The model initial data at 1200 UTC 8 Mar 1992, derived from the elliptic solvers are displayed at *z*′ = 750 m for (a) the horizontal wind (full and half-barb denote 10 and 5 m s^{−1}, respectively) and pressure perturbation (contour lines every 50 Pa) fields, and (b) the vertical velocity field in cm s^{−1} with positive (negative) sign for upward (downward) motions.

Citation: Monthly Weather Review 128, 4; 10.1175/1520-0493(2000)128<1037:QMBDIA>2.0.CO;2

The model-simulated wind and pressure fields at *z*′ = 5250 m for the integration hour at (a) initial time, (b) 6 h, and (c) 12 h. Units for wind and pressure are same as in Fig. 2.

Citation: Monthly Weather Review 128, 4; 10.1175/1520-0493(2000)128<1037:QMBDIA>2.0.CO;2

The model-simulated wind and pressure fields at *z*′ = 5250 m for the integration hour at (a) initial time, (b) 6 h, and (c) 12 h. Units for wind and pressure are same as in Fig. 2.

Citation: Monthly Weather Review 128, 4; 10.1175/1520-0493(2000)128<1037:QMBDIA>2.0.CO;2

The model-simulated wind and pressure fields at *z*′ = 5250 m for the integration hour at (a) initial time, (b) 6 h, and (c) 12 h. Units for wind and pressure are same as in Fig. 2.

Citation: Monthly Weather Review 128, 4; 10.1175/1520-0493(2000)128<1037:QMBDIA>2.0.CO;2

Same as Fig. 3 except for the integration hour at (a) 36 h, (b) 42 h, and (c) 48 h.

Citation: Monthly Weather Review 128, 4; 10.1175/1520-0493(2000)128<1037:QMBDIA>2.0.CO;2

Same as Fig. 3 except for the integration hour at (a) 36 h, (b) 42 h, and (c) 48 h.

Citation: Monthly Weather Review 128, 4; 10.1175/1520-0493(2000)128<1037:QMBDIA>2.0.CO;2

Same as Fig. 3 except for the integration hour at (a) 36 h, (b) 42 h, and (c) 48 h.

Citation: Monthly Weather Review 128, 4; 10.1175/1520-0493(2000)128<1037:QMBDIA>2.0.CO;2

The 48-h evolutions for (a) pressure perturbation, (b) vertical velocity at point E on different altitudes. Curves A, B, and C correspond to the altitude of *z*′ = 250 m, 5250 m, and 9250 m, respectively.

Citation: Monthly Weather Review 128, 4; 10.1175/1520-0493(2000)128<1037:QMBDIA>2.0.CO;2

The 48-h evolutions for (a) pressure perturbation, (b) vertical velocity at point E on different altitudes. Curves A, B, and C correspond to the altitude of *z*′ = 250 m, 5250 m, and 9250 m, respectively.

Citation: Monthly Weather Review 128, 4; 10.1175/1520-0493(2000)128<1037:QMBDIA>2.0.CO;2

The 48-h evolutions for (a) pressure perturbation, (b) vertical velocity at point E on different altitudes. Curves A, B, and C correspond to the altitude of *z*′ = 250 m, 5250 m, and 9250 m, respectively.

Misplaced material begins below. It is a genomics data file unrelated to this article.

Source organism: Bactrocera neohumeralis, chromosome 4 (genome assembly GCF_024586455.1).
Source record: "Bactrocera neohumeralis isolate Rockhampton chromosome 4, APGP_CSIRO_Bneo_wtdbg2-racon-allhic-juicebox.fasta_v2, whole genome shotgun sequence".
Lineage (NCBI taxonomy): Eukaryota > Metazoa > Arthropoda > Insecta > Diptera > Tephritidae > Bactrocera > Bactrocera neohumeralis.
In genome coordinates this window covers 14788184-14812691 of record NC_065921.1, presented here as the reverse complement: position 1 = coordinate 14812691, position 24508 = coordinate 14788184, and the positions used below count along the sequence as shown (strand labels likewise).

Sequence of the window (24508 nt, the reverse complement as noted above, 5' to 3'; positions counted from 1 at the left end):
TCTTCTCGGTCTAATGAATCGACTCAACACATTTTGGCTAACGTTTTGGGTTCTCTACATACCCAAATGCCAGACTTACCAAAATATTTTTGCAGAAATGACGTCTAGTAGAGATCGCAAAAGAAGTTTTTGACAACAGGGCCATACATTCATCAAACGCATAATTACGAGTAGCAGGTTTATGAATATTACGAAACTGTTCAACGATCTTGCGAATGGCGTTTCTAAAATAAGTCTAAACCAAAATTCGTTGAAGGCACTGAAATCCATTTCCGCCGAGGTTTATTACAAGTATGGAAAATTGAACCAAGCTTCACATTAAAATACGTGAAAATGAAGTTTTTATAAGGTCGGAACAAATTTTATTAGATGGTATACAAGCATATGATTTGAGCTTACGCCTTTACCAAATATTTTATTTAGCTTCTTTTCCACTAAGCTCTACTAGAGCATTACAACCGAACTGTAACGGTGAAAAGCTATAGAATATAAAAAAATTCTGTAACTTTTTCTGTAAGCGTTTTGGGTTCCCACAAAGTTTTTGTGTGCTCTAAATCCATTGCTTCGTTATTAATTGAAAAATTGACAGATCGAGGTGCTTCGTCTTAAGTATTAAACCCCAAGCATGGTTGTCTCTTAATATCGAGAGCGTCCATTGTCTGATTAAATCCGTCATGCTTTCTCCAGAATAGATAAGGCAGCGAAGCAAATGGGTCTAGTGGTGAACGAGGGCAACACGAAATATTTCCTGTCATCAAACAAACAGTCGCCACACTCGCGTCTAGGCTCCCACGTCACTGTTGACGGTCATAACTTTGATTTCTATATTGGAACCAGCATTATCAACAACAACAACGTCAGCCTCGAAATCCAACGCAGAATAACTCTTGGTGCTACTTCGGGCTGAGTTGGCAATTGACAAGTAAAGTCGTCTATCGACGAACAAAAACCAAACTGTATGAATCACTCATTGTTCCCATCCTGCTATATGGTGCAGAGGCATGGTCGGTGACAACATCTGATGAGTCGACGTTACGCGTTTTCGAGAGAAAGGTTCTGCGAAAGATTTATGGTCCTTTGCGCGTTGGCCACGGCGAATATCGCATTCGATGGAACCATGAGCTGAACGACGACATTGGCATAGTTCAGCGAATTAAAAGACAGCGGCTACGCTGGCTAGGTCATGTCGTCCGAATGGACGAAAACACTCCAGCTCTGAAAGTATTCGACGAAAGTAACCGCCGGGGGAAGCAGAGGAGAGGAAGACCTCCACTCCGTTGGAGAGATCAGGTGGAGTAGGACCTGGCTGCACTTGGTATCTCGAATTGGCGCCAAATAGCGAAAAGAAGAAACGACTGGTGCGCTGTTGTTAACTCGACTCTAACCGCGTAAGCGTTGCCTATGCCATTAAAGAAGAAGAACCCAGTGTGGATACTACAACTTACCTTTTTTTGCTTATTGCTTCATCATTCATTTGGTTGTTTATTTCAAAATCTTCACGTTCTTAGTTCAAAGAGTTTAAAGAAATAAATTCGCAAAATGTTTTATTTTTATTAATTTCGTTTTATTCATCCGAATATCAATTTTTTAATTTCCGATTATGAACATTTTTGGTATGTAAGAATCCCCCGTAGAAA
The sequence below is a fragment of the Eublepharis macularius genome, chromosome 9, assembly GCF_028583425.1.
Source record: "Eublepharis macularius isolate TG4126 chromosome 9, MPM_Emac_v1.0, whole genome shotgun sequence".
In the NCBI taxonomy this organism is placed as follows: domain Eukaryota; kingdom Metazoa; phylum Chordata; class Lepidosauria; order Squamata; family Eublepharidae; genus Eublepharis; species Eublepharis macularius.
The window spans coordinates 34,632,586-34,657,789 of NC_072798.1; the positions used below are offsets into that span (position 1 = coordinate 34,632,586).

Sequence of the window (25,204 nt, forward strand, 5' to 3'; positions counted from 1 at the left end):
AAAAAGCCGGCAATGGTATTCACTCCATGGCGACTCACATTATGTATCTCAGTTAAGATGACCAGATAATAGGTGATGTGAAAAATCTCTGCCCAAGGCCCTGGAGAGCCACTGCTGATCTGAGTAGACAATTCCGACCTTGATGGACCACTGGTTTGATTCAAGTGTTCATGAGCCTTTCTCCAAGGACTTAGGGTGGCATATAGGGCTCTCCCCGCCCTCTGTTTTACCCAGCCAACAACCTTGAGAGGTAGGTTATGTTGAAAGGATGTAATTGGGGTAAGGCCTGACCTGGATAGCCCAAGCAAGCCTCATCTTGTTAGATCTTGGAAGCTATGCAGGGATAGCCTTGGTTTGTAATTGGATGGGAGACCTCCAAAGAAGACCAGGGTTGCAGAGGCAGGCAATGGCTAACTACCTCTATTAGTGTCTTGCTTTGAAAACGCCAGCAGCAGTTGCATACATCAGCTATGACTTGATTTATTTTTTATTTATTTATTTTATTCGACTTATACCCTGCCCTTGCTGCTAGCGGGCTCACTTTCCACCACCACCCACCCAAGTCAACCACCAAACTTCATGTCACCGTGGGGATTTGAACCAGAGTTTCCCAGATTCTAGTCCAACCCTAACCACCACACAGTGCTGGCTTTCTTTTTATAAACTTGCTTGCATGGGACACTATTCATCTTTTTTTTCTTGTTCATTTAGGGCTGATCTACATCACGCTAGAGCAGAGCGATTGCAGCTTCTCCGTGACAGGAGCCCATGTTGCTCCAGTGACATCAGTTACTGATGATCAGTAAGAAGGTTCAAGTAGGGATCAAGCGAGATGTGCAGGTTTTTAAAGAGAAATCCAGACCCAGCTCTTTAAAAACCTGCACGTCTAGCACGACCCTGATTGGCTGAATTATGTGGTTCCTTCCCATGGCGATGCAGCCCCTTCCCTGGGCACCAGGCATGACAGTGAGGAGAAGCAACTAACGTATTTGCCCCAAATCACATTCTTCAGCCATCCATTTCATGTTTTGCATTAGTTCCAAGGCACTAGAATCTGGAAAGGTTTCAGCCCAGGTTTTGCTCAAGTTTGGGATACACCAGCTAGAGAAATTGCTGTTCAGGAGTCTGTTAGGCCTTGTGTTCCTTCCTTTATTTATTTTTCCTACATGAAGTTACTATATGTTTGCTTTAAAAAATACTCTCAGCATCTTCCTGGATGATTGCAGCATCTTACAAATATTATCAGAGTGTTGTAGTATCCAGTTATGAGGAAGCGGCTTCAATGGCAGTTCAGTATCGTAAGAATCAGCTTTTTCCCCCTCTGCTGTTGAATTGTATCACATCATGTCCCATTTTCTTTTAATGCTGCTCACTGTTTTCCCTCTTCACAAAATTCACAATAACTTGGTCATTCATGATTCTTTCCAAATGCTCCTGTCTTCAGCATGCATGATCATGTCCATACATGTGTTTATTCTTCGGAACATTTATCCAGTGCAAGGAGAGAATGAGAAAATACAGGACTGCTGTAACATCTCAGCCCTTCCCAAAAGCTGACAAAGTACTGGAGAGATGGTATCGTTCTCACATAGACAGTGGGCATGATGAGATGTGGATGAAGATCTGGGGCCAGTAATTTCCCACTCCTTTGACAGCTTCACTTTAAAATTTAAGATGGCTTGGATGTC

Citation: Monthly Weather Review 128, 4; 10.1175/1520-0493(2000)128<1037:QMBDIA>2.0.CO;2

The model-simulated (a) horizontal wind and pressure, (b) vertical velocity on *z*′ = 750 m simulated at 12 h, i.e., 0000 UTC 9 Mar. Units for wind and pressure are the same as in Fig. 2.

Citation: Monthly Weather Review 128, 4; 10.1175/1520-0493(2000)128<1037:QMBDIA>2.0.CO;2

The model-simulated (a) horizontal wind and pressure, (b) vertical velocity on *z*′ = 750 m simulated at 12 h, i.e., 0000 UTC 9 Mar. Units for wind and pressure are the same as in Fig. 2.

Citation: Monthly Weather Review 128, 4; 10.1175/1520-0493(2000)128<1037:QMBDIA>2.0.CO;2

The model-simulated (a) horizontal wind and pressure, (b) vertical velocity on *z*′ = 750 m simulated at 12 h, i.e., 0000 UTC 9 Mar. Units for wind and pressure are the same as in Fig. 2.

Citation: Monthly Weather Review 128, 4; 10.1175/1520-0493(2000)128<1037:QMBDIA>2.0.CO;2

Same as Figs. 6a and 6b except for the 18-h simulation at 0600 UTC 9 Mar.

Citation: Monthly Weather Review 128, 4; 10.1175/1520-0493(2000)128<1037:QMBDIA>2.0.CO;2

Same as Figs. 6a and 6b except for the 18-h simulation at 0600 UTC 9 Mar.

Citation: Monthly Weather Review 128, 4; 10.1175/1520-0493(2000)128<1037:QMBDIA>2.0.CO;2

Same as Figs. 6a and 6b except for the 18-h simulation at 0600 UTC 9 Mar.

Citation: Monthly Weather Review 128, 4; 10.1175/1520-0493(2000)128<1037:QMBDIA>2.0.CO;2

The model-simulated 24-h accumulated precipitation (mm) from 1200 UTC 8 Mar to 1200 UTC 9 Mar.

Citation: Monthly Weather Review 128, 4; 10.1175/1520-0493(2000)128<1037:QMBDIA>2.0.CO;2

The model-simulated 24-h accumulated precipitation (mm) from 1200 UTC 8 Mar to 1200 UTC 9 Mar.

Citation: Monthly Weather Review 128, 4; 10.1175/1520-0493(2000)128<1037:QMBDIA>2.0.CO;2

The model-simulated 24-h accumulated precipitation (mm) from 1200 UTC 8 Mar to 1200 UTC 9 Mar.

Citation: Monthly Weather Review 128, 4; 10.1175/1520-0493(2000)128<1037:QMBDIA>2.0.CO;2

The observed precipitation (mm) over Colorado accumulated 24 h from 1200 UTC 8 Mar to 1200 UTC 9 Mar.

Citation: Monthly Weather Review 128, 4; 10.1175/1520-0493(2000)128<1037:QMBDIA>2.0.CO;2

The observed precipitation (mm) over Colorado accumulated 24 h from 1200 UTC 8 Mar to 1200 UTC 9 Mar.

Citation: Monthly Weather Review 128, 4; 10.1175/1520-0493(2000)128<1037:QMBDIA>2.0.CO;2

The observed precipitation (mm) over Colorado accumulated 24 h from 1200 UTC 8 Mar to 1200 UTC 9 Mar.

Citation: Monthly Weather Review 128, 4; 10.1175/1520-0493(2000)128<1037:QMBDIA>2.0.CO;2